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Use case: RDF configuration files

From: Rob Shearer <Rob.Shearer@networkinference.com>
Date: Tue, 6 Apr 2004 13:24:21 -0700
Message-ID: <CFE388CECDDB1E43AB1F60136BEB497302806D@rome.ad.networkinference.com>
To: "RDF Data Access Working Group" <public-rdf-dawg@w3.org>

A developer is programming a new email client (MUA), and the system uses
a lot of configuration settings and data, some of which may be relevent
to any MUA and some of which is specific to this particular
implementation. The developer would like to record all configuration
data as RDF.

The developer understands the basic RDF data model (a general graph) and
knows precisely the structure of the information in which she is
interested (i.e. a local username hasAccount account, an account
hasServer server, a server usesProtocol protocol, and the local client
can only handle #IMAP and #POP as protocols), but otherwise has no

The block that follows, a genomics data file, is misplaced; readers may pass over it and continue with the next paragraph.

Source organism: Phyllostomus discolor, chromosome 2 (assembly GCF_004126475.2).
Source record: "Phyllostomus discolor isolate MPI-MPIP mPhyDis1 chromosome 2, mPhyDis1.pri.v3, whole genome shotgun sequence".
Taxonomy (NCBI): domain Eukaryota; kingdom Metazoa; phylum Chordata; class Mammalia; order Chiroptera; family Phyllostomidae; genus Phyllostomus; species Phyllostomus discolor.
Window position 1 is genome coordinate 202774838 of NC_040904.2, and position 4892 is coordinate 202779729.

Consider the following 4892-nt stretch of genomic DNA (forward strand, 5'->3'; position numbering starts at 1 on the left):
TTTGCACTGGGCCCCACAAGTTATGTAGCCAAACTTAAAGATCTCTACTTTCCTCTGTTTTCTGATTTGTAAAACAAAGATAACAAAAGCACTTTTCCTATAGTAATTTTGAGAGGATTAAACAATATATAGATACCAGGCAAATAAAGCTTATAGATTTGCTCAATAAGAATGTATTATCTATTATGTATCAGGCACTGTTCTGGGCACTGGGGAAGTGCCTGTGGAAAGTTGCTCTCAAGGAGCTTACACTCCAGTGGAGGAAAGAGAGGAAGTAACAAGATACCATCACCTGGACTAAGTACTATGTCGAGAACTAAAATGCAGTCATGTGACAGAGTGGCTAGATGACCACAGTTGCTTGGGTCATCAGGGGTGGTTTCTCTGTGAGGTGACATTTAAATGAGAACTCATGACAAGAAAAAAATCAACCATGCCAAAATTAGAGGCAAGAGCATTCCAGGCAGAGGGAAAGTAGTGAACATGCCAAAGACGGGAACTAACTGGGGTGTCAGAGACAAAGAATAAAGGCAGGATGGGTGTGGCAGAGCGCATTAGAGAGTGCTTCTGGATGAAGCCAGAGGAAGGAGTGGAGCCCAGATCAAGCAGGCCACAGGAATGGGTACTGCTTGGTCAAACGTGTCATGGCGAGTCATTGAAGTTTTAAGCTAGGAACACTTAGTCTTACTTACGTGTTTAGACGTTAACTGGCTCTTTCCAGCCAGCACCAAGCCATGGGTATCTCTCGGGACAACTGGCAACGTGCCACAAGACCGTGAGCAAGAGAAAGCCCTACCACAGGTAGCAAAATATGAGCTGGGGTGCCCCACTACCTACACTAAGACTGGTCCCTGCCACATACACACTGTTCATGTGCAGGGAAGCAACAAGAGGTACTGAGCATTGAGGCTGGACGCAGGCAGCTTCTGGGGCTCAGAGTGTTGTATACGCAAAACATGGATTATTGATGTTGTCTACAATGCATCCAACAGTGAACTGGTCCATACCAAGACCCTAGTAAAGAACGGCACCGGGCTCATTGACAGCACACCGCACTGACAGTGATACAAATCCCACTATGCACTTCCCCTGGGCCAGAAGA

expertise in programming graph algorithms or manipulating RDF.

She would like to retrieve those aspects of the configuration files in
which she is interested, i.e. the server and its protocol for a
particular account or username.

This use case demonstrates programmatic access of local RDF
repositories, and is a close analog of the kinds of applications in
which XML and XPath have proven so useful. I think it also demonstrates
many of the advantages of RDF over those tools; there could be certain
advantages to storing preferences in a personal RDF repository, some of
which might even be made publicly available.

Hang on, did I just suggest that the Windows Registry was a good design
pattern? <shudder>
Received on Tuesday, 6 April 2004 16:25:23 UTC

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